The World Championships were held in Tampere, Finland in 1965. The Soviet Union once again went without a loss, running the table with seven straight victories to collect the gold medal. The team from Czechoslovakia took silver and the Swedes won bronze.

The Soviets defeated Finland 8-4, Norway 14-2, East Germany 8-0, Sweden 5-3, the U.S. 9-2, Czechoslovakia 3-1 and Canada 4-1, outscoring their opponents 51 to 13. Vyacheslav Starshinov was selected Best Forward at the tournament in 1965.

Alexander Ragulin of the Soviet Union.
(Russian Archives)
The 1966 World Championships took place in Yugoslavia, with the Soviet Union earning gold, Czechoslovakia silver and Sweden the bronze. The Soviets went undefeated, but this time, their record included a tie along with six wins.

Poland went down to defeat 8-1, the United States by an 11-0 score, East Germany 10-0, Finland 13-2, Canada 3-0 and Czechoslovakia 7-1, as well as a 3-3 tie with Sweden, to show 55 goals for and just 7 allowed.

Alexander Ragulin was named the tournament's Best Defenceman and the Best Forward award was presented to Konstantin Loktev.

In 1967, Vienna, Austria hosted the World Championships, and for a fifth straight year, the Soviet Union won the tournament. They ran the board once again, winning all seven games and outscoring their opponents 58-9. Sweden finished second and Canada third, for the bronze.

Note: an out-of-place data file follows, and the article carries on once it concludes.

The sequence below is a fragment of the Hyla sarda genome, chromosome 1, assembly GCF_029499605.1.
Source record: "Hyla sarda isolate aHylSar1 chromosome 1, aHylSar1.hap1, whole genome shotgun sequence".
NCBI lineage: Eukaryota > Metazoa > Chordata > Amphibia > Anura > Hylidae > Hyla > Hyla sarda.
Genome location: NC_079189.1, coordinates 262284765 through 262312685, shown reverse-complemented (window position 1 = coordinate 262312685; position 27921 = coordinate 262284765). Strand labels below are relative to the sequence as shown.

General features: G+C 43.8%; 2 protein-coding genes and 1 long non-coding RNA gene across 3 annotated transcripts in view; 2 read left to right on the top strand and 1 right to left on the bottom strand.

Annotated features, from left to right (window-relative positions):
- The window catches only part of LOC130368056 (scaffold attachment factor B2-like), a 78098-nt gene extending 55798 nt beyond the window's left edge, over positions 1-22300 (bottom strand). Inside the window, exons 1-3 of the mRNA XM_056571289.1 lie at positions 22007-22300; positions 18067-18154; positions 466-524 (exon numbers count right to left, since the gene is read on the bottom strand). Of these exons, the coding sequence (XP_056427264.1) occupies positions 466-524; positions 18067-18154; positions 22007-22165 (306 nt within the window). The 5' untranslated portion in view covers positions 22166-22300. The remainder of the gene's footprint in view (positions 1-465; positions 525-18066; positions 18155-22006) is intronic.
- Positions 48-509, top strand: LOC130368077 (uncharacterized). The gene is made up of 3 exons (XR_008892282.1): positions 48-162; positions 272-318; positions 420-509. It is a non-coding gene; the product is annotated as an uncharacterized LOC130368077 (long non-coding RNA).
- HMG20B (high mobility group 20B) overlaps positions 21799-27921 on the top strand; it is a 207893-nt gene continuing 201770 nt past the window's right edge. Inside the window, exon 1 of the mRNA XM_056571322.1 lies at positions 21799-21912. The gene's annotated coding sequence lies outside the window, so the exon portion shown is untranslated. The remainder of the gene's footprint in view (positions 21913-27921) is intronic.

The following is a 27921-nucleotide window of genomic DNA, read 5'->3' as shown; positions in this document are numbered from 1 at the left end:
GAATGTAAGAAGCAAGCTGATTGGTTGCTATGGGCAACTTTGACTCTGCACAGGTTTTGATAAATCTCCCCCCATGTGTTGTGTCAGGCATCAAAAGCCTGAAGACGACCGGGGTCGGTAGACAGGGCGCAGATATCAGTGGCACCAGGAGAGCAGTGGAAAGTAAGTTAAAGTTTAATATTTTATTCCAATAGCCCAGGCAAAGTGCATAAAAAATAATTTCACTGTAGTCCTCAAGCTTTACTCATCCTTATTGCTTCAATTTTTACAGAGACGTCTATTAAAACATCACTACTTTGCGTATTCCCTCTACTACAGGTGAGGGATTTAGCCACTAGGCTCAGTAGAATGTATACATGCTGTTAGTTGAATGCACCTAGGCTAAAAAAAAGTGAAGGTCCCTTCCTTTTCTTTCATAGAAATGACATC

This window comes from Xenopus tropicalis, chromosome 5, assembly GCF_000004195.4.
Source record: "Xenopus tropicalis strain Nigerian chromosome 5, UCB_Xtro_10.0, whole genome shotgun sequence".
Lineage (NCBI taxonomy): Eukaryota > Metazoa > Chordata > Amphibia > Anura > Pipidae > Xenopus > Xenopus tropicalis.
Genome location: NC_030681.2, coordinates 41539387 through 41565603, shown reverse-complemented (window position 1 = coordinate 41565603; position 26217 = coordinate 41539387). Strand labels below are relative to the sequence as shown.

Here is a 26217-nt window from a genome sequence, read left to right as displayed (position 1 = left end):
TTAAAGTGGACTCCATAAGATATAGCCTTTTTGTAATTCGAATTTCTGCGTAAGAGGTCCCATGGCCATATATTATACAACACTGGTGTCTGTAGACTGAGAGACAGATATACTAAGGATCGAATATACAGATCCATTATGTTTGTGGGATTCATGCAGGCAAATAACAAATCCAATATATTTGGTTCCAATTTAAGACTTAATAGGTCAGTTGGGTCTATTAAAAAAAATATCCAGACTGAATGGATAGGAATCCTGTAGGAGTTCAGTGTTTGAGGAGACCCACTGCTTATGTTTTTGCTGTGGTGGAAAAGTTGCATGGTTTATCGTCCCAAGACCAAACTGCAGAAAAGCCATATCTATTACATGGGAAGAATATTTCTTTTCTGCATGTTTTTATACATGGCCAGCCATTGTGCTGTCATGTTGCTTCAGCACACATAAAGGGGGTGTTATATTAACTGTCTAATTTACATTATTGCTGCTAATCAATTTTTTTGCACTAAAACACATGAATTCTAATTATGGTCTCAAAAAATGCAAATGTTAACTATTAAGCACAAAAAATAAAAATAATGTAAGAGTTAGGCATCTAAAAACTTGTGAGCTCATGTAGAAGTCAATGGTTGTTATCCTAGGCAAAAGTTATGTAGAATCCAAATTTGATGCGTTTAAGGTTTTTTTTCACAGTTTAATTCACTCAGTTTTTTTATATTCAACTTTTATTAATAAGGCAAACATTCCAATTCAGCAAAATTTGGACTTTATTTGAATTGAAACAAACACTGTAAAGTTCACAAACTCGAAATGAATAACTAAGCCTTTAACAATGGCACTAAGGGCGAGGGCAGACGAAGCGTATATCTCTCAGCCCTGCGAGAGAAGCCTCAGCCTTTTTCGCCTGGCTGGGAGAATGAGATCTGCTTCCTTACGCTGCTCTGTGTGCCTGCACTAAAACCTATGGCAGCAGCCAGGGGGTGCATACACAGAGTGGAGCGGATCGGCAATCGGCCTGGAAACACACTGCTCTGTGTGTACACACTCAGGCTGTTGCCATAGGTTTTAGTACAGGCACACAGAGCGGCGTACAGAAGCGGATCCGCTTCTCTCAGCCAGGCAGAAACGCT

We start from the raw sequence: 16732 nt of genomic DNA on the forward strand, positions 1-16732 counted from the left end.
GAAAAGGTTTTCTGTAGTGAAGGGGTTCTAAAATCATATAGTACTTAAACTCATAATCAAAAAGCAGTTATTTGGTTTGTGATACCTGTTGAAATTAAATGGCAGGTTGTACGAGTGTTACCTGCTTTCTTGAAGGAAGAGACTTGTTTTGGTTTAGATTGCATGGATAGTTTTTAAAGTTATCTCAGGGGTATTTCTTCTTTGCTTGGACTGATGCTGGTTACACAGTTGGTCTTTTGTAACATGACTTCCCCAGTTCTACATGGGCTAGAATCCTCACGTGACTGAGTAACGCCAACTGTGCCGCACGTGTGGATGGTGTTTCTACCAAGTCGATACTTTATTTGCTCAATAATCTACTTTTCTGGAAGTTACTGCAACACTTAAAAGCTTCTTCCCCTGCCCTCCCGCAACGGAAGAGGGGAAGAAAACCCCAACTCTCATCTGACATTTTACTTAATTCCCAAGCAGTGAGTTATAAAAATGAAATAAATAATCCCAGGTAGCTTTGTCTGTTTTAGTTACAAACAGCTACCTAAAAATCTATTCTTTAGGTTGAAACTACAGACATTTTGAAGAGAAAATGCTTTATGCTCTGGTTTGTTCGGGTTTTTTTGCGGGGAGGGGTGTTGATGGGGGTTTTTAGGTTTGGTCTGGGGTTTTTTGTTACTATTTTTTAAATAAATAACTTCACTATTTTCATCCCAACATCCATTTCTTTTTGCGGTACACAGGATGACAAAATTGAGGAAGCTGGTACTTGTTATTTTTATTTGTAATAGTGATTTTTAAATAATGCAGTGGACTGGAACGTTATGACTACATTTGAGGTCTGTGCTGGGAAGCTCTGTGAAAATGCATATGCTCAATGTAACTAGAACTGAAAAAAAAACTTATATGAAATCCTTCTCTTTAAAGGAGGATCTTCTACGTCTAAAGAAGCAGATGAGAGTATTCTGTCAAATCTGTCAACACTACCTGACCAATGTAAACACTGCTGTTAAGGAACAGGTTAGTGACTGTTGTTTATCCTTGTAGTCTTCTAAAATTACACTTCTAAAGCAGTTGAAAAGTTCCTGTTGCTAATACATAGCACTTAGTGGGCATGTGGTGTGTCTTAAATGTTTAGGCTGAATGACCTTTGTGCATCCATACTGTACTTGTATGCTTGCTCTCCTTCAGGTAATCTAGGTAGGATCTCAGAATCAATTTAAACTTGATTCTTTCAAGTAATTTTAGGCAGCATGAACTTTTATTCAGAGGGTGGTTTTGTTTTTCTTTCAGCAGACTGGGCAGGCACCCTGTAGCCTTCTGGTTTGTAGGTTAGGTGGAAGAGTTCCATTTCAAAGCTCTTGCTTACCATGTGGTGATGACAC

Alexander Yakushev of the Soviet Union training during the off-season with teammates. (Russian Archives)
The Soviets beat Finland 8-2, the U.S. 7-2, East Germany 12-0, West Germany 16-1, Sweden 9-1, Canada 2-1 and the Czechs 4-2.

The tournament named Vitaly Davydov the Best Defenceman, while Anatoli Firsov was recipient of the Best Forward honour.

As was the case in 1964, the Winter Olympics doubled as the World Championships in 1968. The Soviets again dominated, capturing gold, while the Czechs took the silver and Canada won bronze. The tournament was played in Grenoble, France.

The Soviet Union defeated Finland 8-0, East Germany 9-0, the U.S. 10-2, West Germany 9-1, Sweden 3-2 and Canada 5-0, suffering their only loss through seven games to Czechoslovakia by a 5-4 count. The Soviets scored 48 goals, allowing just 10.

Anatoli Firsov was named Best Forward once again, leading all scorers through the prestigious tournament with 12 goals and 4 assists for 16 points in 7 games.

The 1969 World Ice Hockey Championships were played in three locations. Stockholm, Sweden hosted the Pool A teams, while Ljubljana, Yugoslavia hosted Pool B and Pool C was hosted by Skopje, Yugoslavia. The tournament was originally scheduled to be played in Czechoslovakia, but because of the Soviet invasion of their country, they declined to host.

Boris Mikhailov of the Soviet Union.
(Russian Archives)